I spent part of the day yesterday watching my screen as the flight tracker showed a little green aircraft moving over our 2010 route. Here is the aircraft approaching our line at about 1:40 PM Eastern time. (The tracker was not updating the plane image at this time, but the aircraft was at the end of the red line.)
Here it is halfway through. (Note that the plane does a 270-degree turn to line up on our traverse line to make sure it is leveled as it crosses our 2010 ice core sites. This ensures the best quality of radar data.)
And here is the plane at about 2:35 PM EST, finishing the portion of its flight that retraced our traverse and four ice core locations:
I watched on my screen as the IceBridge plane covered in just less than an hour the same ground that took us 12 days to cover last year.
OK, so I guess you are asking yourself: Why do we go out in the field, in sub-freezing weather, to drive around on snowmobiles for 12 days to do what a plane can do in an hour? Because you can not drill an ice core from an airplane. The airplane carries radars, which provide great spatial coverage of radar data, but we need to calibrate the radar data with the annual cycles we get from ice cores. (See last week’s blog post on how we determine annual cycles in the lab). So, yesterday, IceBridge collected great radar data that will compare to the data from our ice core sites, as well as to data from the WAIS divide ice core and the ice cores collected by a group led by Dr. Ian Joughin at University of Washington.
The IceBridge DC-8 aircraft flies with radars that are nearly identical to the ones we use on the ground. They are named Snow Radar and Ku-band Radar and are built by the Center for Remote Sensing of Ice Sheets, CReSIS. We will use the airborne radar data gathered yesterday to investigate any differences between what the radars are measuring from the air and on the ground.
In a week, we board our flights to Antarctica. After watching the IceBridge plane flying in West Antarctica yesterday, I am even more excited to get my boots on the ice.
November 4th, 2011 by Maria-Jose Viñas
By Lora Koenig
Two weeks ago, I traveled to Utah to help the team finalize planning for this season and to visit the ice core lab and our 2010 ice cores at BYU. The entire was there, except for Ludo, who was in Hawaii competing in a triathlon. (Ludo is not only a top scientist but a top triathlete. I hope he is not getting too use to the warm weather because in less than a month he will be facing temperatures around 0°F.)
There were a few tasks to complete in Utah. The first was to look at many different types of satellite data on the region where we will be traveling to make sure there aren’t any crevasses or other dangers along the route. A crevasse is a crack in the ice. As the ice flows (yes, ice flows just like a mound of putty), it can crack when it goes over a bump or accelerates. Here is a recent picture of crevasses in Western Antarctica, from a NASA Operation IceBridge flight.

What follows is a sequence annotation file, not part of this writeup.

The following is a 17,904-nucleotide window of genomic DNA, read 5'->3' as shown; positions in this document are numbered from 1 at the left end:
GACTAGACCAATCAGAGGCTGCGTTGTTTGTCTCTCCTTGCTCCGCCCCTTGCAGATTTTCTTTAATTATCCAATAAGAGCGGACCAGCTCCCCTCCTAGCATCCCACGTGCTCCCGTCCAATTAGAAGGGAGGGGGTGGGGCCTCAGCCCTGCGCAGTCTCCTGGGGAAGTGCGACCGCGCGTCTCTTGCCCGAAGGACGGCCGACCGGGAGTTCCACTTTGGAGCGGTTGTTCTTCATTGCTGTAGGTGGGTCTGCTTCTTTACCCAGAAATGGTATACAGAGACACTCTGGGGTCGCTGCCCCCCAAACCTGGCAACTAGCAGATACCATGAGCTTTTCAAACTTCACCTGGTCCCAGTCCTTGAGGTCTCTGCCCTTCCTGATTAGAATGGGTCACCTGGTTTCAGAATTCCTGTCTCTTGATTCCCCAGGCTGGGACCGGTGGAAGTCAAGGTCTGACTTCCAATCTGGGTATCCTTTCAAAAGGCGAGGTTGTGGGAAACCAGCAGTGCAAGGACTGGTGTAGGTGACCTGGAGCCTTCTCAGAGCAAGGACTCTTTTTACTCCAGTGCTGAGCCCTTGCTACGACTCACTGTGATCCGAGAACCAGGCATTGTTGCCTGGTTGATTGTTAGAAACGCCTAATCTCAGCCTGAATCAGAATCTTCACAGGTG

As you can imagine, we would not want to drive a snowmobile in an area like this. So we spent hours looking over maps of the rock bed under the ice sheet to look for bumps, visible and radar satellite images of the surface of the ice sheet, and satellite data showing the velocity of ice flow to make sure that we are traveling on the safest possible route. We ended up moving one ice core drilling location slightly to avoid a dark spot that we could not clearly identify in one of the radar images, just to be extra cautious. Once the route was established, we generated waypoints (coordinates) every kilometer to load into the GPS units that we will use for navigation. The place we are going to is big, white and flat: It is very easy to lose your sense of direction, so we rely heavily on GPS units for navigation.
For some great images and videos on how ice flows in Antarctica please check out this video, made by our NASA colleague Eric Rignot who (thanks again, Eric!) also checked the data that sits behind these videos to help ensure our safe route.
If you would like an in-depth look, this file, which opens on Google Earth, shows our final route with points every 1 km.
Our second task in Utah was to visit last year’s ice cores and have our first meeting to discuss the initial data coming from them. First, here is a picture of a core in the field, taken in December 2010.
In this photo, Michelle (right) is labeling the core and I (left) am getting the core tube ready for storage. The arrow on the ice core bag shows which direction is up. It is very important that all the cores are labeled in order, or we would lose our time series. The metallic tube in the center left of the picture protects the core during shipping. The core in the tube gets placed in the white core box sitting open on the left side of the picture. (Also, notice that Michelle is standing on a bright green pad to help insulate her feet from the cold snow. It’s a veteran trick for keeping your toes warm.)
Here is that same core in the lab today.
Summer is holding what was about 8 feet of the core and the rest of the about 50 feet of core is stacked in the boxes behind her, waiting for analysis.
Here is a very basic explanation of what happens to the cores once they arrive at Summer’s lab at BYU. (Normally, Summer would be the one writing this, but she is currently studying glaciers in Bhutan.)